Drunken Family Thanksgiving Ends in Death

     BEAUFORT, S.C. (CN) – A man shot his nephew after a drunken family Thanksgiving dinner, then a security guard came in and finished the nephew off, the widow claims in a lawsuit against her late husband’s relatives and the gated community.
     Tracey Piotrowski sued on her own behalf and for her late husband, James Piotrowski, in Beaufort County Court. The defendants are Richard Santee, 68, his wife Carolyn Santee, and the Brays Island Plantation Colony.
     Tracey Piotrowski says in the complaint that she and her husband and with other relatives were invited for Thanksgiving 2010 at the home of his aunt and uncle, the Santees.
     Tracey Piotrowski claims the Santees kept several loaded guns at their home.
     “Throughout the course of the day on November 24, 2010, and into that evening, defendants Richard Santee and Carolyn Santee each consumed multiple alcoholic beverages to the point that they became grossly intoxicated,” Piotrowski says in the complaint.
     At about 15 minutes after midnight on Nov. 25, Richard Santee took one of the guns and “while intoxicated, recklessly discharged a handgun and shot plaintiff James Piotrowski,” the widow says in the complaint. Her husband was 42.
     The complaint continues: “As a result of the plaintiff [James] being shot, a chaotic situation developed at the home and Bray’s Island Security was called to the home. …
     “Bray’s Island Security Officer Gary Knox entered into defendant Santee’s home and negligently fired a weapon at James Piotrowski and struck him.
     “That as a result of being shot by defendant Santee and Bray’s Island Security Officer Gary Knox, James Piotrowski died.”
     The Beaufort County Sheriff’s Office told the Beaufort Gazette that the two men had an argument after most of the family had gone to bed.
     “[Richard] Santee, the only living witness to the fight, gave investigators differing accounts, some of which were contradicted by evidence collected at the scene,” the Gazette reported, citing an “investigative report” from the sheriff’s office.
     The Gazette has published at least six stories on the confused evening. According to those stories, citing the sheriff’s office, Santee shot his nephew three times with a Taurus Judge revolver loaded with .410 shotgun shells, then put the gun down on a counter. Piotrowski picked it up, at which point the security guard “looked through a window and saw James Piotrowski shoot Santee. Knox then came in through the unlocked door and shot Piotrowski,” according to the Gazette.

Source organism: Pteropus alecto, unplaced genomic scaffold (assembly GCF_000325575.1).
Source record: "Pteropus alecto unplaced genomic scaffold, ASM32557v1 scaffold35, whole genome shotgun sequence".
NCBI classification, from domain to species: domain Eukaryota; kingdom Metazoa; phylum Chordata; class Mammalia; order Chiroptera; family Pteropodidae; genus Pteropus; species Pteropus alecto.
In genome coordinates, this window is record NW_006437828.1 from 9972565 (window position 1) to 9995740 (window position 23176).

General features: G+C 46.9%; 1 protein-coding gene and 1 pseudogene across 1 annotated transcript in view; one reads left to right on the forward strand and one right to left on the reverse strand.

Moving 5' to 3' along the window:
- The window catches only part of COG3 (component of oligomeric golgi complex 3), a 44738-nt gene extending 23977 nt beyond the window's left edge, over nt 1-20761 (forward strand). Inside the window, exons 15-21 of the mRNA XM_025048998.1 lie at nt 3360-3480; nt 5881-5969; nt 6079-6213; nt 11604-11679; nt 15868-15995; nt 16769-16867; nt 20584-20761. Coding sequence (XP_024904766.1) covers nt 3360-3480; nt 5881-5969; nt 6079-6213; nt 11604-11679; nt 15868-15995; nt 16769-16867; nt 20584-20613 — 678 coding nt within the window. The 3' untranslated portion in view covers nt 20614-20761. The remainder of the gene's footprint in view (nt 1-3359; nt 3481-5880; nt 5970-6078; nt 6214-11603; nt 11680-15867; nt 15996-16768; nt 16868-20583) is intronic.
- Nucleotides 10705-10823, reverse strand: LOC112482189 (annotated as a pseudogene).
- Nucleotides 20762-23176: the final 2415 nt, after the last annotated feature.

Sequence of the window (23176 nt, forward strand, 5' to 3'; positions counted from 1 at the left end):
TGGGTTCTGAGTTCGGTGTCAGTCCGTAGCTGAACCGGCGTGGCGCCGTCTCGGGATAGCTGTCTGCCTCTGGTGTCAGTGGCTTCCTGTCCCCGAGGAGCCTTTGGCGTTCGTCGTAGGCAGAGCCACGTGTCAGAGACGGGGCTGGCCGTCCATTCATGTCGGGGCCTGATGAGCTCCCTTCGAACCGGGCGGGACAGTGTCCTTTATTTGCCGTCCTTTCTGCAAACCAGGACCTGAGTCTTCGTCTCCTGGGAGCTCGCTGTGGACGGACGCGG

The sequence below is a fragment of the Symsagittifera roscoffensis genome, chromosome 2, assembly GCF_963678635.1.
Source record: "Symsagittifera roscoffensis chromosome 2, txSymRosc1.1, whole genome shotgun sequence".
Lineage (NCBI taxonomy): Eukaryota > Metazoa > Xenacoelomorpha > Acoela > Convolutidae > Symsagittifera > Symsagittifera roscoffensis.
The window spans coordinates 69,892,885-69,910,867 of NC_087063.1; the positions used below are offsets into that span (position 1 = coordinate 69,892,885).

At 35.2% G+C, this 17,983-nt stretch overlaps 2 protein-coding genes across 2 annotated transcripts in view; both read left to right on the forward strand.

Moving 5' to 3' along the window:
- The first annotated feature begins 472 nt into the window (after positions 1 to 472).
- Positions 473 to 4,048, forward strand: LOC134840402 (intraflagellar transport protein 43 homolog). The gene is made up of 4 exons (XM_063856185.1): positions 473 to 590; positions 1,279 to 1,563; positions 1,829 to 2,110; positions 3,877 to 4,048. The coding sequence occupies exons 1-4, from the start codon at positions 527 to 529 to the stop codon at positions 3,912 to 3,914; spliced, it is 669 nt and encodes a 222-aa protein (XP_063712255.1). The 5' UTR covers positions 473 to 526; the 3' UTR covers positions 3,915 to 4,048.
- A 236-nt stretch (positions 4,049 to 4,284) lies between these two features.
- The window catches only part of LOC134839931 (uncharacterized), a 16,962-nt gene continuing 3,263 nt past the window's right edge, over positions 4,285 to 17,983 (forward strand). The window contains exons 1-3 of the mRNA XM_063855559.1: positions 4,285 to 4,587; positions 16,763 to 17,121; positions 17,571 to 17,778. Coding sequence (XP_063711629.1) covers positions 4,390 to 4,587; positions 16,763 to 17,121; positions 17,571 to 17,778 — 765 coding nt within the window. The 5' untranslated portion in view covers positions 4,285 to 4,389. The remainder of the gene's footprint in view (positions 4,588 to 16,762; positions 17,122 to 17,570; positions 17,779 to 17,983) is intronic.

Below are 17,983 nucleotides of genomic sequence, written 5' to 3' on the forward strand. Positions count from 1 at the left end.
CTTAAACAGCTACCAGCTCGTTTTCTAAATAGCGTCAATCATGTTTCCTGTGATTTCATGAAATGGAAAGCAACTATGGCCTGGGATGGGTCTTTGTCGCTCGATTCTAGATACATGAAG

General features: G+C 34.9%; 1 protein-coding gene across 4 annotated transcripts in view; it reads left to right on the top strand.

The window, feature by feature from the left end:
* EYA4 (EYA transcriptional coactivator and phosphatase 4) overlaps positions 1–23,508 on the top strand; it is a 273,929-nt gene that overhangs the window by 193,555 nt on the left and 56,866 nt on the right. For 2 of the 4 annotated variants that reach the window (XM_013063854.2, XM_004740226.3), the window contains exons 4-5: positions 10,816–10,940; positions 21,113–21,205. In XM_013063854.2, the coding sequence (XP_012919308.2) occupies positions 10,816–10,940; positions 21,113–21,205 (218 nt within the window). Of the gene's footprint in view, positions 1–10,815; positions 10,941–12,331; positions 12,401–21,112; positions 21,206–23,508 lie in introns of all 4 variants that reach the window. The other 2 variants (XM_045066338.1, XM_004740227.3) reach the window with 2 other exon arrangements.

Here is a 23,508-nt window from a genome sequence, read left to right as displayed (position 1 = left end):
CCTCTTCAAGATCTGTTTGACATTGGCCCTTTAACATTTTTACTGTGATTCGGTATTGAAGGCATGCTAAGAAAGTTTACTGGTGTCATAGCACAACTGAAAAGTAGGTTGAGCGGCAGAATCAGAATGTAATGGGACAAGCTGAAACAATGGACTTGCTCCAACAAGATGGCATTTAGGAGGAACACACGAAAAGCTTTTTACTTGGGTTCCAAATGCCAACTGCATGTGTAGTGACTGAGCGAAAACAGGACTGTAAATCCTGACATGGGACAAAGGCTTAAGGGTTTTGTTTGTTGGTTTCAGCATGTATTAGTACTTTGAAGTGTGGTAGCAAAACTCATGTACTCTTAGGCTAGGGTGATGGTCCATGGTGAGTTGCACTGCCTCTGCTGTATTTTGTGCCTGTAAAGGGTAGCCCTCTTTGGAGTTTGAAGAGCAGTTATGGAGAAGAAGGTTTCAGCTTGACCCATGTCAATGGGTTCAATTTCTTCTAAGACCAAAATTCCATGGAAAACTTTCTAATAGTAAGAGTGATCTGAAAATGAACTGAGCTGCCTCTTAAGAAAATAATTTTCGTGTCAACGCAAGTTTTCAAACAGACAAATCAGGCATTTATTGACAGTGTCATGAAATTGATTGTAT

Knox was not charged; the Sheriff’s Office called it a justified use of force.
     The Sheriff’s office reported that Piotrowski was hit at least three times, his blood splattering the front, top and bottom of the kitchen cabinets. After he was shot, Piotrowski evidently took a few steps through his quickly pooling blood, then fell, toppling a chair, bottles of wine and wine glasses, according to the Gazette.
     Richard Santee was charged with attempted murder in March 2011 and released on $100,000 bond. His case has yet to be scheduled for trial. If convicted, he faces two to 30 years in prison.
     Tracey Piotrowski says in her complaint that the defendants owed her and her husband a duty to exercise reasonable care “to provide for the safety of his social guest and not to put plaintiffs in an unreasonably dangerous situation.”
     “Defendant Richard Santee was aware of the inherent hazards of not having his firearms secured or under lock and key when alcohol would be consumed to the point of intoxication and was aware of the inherent dangers in handling a firearm when intoxicated,” she says in the complaint.
     She claims that Brays Island failed to properly train its security officers, and failed to follow its own policies and procedures, placing her husband in “known and obvious” danger.
     She seeks actual and punitive damages for wrongful death, negligence, gross negligence, negligent infliction of emotional distress and loss of consortium.
     She is represented by William Applegate, with Yarborough Applegate, in Charleston.

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